Ordinarily, injury and illness records must be kept by employers for each of their establishments. This chapter describes what is considered to be an establishment for recordkeeping purposes, where the records must be located, how long they must be kept, and how they should be updated.
If an employer has more than one establishment, a separate set of records must be maintained for each one. The recordkeeping regulations define an establishment as 44a single physical location where business is conducted or where services or industrial operations are performed." Examples include a factory, mill, store, hotel, restaurant, movie theater, farm, ranch, sales office, warehouse, or central administrative office.
The regulations specify that distinctly separate activities performed at the same physical location (for example, contract construction activities operated from the same physical location as a lumber yard) shall each be treated as a separate establishment for recordkeeping purposes. Production of dissimilar products; different kinds of operational procedures; different facilities; and separate management, personnel, payroll, or support staff are all indicative of separate activities and separate establishments.
B. Location of records
Injury and illness records (the log, OSHA No. 200, and the supplementary record, OSHA No. 101) must be kept for every physical location where operations are performed. Under the regulations, the location of these records depends upon whether or not the employees are associated with a fixed establishment. The distinction between fixed and nonfixed establishments generally rests on thenature and duration of the operation and not on the type of structure in which the business is located. A nonfixed establishment usually operates at a single location for a relatively short period of time. A fixed establishment remains at a given location on a long-term or permanent basis. Generally, any operation at a given site for more than I year is considered a fixed establishment. Also, fixedestablishments are generally places where clerical, administrative, or other business records are kept.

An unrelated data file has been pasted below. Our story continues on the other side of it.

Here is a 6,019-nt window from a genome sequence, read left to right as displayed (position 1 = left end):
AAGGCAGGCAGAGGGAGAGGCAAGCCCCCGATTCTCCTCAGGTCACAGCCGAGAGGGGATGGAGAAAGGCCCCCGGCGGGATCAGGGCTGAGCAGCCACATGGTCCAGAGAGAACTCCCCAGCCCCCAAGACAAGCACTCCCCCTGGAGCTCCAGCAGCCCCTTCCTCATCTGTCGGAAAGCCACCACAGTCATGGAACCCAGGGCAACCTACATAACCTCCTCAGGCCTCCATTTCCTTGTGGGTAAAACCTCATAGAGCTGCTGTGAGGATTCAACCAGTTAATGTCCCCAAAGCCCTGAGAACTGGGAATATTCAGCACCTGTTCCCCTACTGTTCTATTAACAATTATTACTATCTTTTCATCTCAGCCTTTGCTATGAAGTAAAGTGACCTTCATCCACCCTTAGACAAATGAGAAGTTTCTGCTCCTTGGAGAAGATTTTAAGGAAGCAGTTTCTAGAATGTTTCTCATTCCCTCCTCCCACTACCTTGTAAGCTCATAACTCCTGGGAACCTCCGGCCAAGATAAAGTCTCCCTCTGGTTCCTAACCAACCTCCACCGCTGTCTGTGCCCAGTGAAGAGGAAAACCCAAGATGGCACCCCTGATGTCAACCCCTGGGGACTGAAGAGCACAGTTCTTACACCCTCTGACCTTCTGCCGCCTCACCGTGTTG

1. Employees associated with fixed establishments. Records for these employees should be located as follows:
a. Records for employees working at fixed locations, such as factories, stores, restaurants, warehouses, etc., should be kept at the work location.
b. Records for employees who report to a fixed location but work elsewhere should be kept at the place where the employees report each day. These employees are generally engaged in activities such as agriculture, construction, transportation, etc.
c. Records for employees whose payroll or personnel records are maintained at a fixed location, but who do not report or work at a single establishment, should be maintained at the base from which they are paid or the base of their firm's personnel operations. This category includes generally unsupervised employees such as traveling salespeople, technicians, or engineers.